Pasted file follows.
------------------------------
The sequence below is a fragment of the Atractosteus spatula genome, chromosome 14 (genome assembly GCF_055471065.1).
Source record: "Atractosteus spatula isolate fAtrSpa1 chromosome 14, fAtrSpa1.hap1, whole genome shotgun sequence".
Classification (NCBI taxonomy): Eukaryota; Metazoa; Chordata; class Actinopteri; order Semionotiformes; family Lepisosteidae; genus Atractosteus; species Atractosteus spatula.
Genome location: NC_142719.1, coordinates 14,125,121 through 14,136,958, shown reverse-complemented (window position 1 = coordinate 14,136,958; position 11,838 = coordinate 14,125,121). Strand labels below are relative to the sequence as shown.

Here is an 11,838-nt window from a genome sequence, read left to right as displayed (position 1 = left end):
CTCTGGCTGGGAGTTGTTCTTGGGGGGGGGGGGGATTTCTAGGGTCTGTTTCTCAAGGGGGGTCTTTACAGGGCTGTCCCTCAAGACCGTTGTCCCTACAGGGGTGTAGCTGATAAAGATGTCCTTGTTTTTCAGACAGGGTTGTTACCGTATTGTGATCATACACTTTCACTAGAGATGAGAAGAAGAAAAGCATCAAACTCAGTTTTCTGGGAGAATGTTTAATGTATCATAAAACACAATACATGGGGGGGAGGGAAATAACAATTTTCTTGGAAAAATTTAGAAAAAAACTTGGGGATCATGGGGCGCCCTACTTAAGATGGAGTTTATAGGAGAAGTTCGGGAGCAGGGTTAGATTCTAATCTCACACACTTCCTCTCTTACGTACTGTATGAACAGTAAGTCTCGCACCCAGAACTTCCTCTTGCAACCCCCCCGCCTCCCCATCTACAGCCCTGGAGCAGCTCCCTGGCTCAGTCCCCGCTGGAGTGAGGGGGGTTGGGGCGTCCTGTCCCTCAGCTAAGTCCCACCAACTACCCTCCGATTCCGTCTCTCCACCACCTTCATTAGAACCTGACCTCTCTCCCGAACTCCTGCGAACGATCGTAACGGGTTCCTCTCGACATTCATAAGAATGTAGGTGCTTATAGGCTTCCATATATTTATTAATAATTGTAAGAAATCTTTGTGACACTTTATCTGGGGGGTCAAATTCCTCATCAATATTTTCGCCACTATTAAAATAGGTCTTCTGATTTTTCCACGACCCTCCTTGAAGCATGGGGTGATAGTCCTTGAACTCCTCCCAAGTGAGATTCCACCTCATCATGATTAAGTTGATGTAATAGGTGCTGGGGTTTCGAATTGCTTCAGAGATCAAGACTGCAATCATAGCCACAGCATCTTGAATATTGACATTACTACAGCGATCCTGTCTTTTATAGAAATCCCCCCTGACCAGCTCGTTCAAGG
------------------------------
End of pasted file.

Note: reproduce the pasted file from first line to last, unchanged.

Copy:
The sequence below is a fragment of the Atractosteus spatula genome, chromosome 14 (genome assembly GCF_055471065.1).
Source record: "Atractosteus spatula isolate fAtrSpa1 chromosome 14, fAtrSpa1.hap1, whole genome shotgun sequence".
Classification (NCBI taxonomy): Eukaryota; Metazoa; Chordata; class Actinopteri; order Semionotiformes; family Lepisosteidae; genus Atractosteus; species Atractosteus spatula.
Genome location: NC_142719.1, coordinates 14,125,121 through 14,136,958, shown reverse-complemented (window position 1 = coordinate 14,136,958; position 11,838 = coordinate 14,125,121). Strand labels below are relative to the sequence as shown.

Here is an 11,838-nt window from a genome sequence, read left to right as displayed (position 1 = left end):
CTCTGGCTGGGAGTTGTTCTTGGGGGGGGGGGGGATTTCTAGGGTCTGTTTCTCAAGGGGGGTCTTTACAGGGCTGTCCCTCAAGACCGTTGTCCCTACAGGGGTGTAGCTGATAAAGATGTCCTTGTTTTTCAGACAGGGTTGTTACCGTATTGTGATCATACACTTTCACTAGAGATGAGAAGAAGAAAAGCATCAAACTCAGTTTTCTGGGAGAATGTTTAATGTATCATAAAACACAATACATGGGGGGGAGGGAAATAACAATTTTCTTGGAAAAATTTAGAAAAAAACTTGGGGATCATGGGGCGCCCTACTTAAGATGGAGTTTATAGGAGAAGTTCGGGAGCAGGGTTAGATTCTAATCTCACACACTTCCTCTCTTACGTACTGTATGAACAGTAAGTCTCGCACCCAGAACTTCCTCTTGCAACCCCCCCGCCTCCCCATCTACAGCCCTGGAGCAGCTCCCTGGCTCAGTCCCCGCTGGAGTGAGGGGGGTTGGGGCGTCCTGTCCCTCAGCTAAGTCCCACCAACTACCCTCCGATTCCGTCTCTCCACCACCTTCATTAGAACCTGACCTCTCTCCCGAACTCCTGCGAACGATCGTAACGGGTTCCTCTCGACATTCATAAGAATGTAGGTGCTTATAGGCTTCCATATATTTATTAATAATTGTAAGAAATCTTTGTGACACTTTATCTGGGGGGTCAAATTCCTCATCAATATTTTCGCCACTATTAAAATAGGTCTTCTGATTTTTCCACGACCCTCCTTGAAGCATGGGGTGATAGTCCTTGAACTCCTCCCAAGTGAGATTCCACCTCATCATGATTAAGTTGATGTAATAGGTGCTGGGGTTTCGAATTGCTTCAGAGATCAAGACTGCAATCATAGCCACAGCATCTTGAATATTGACATTACTACAGCGATCCTGTCTTTTATAGAAATCCCCCCTGACCAGCTCGTTCAAGG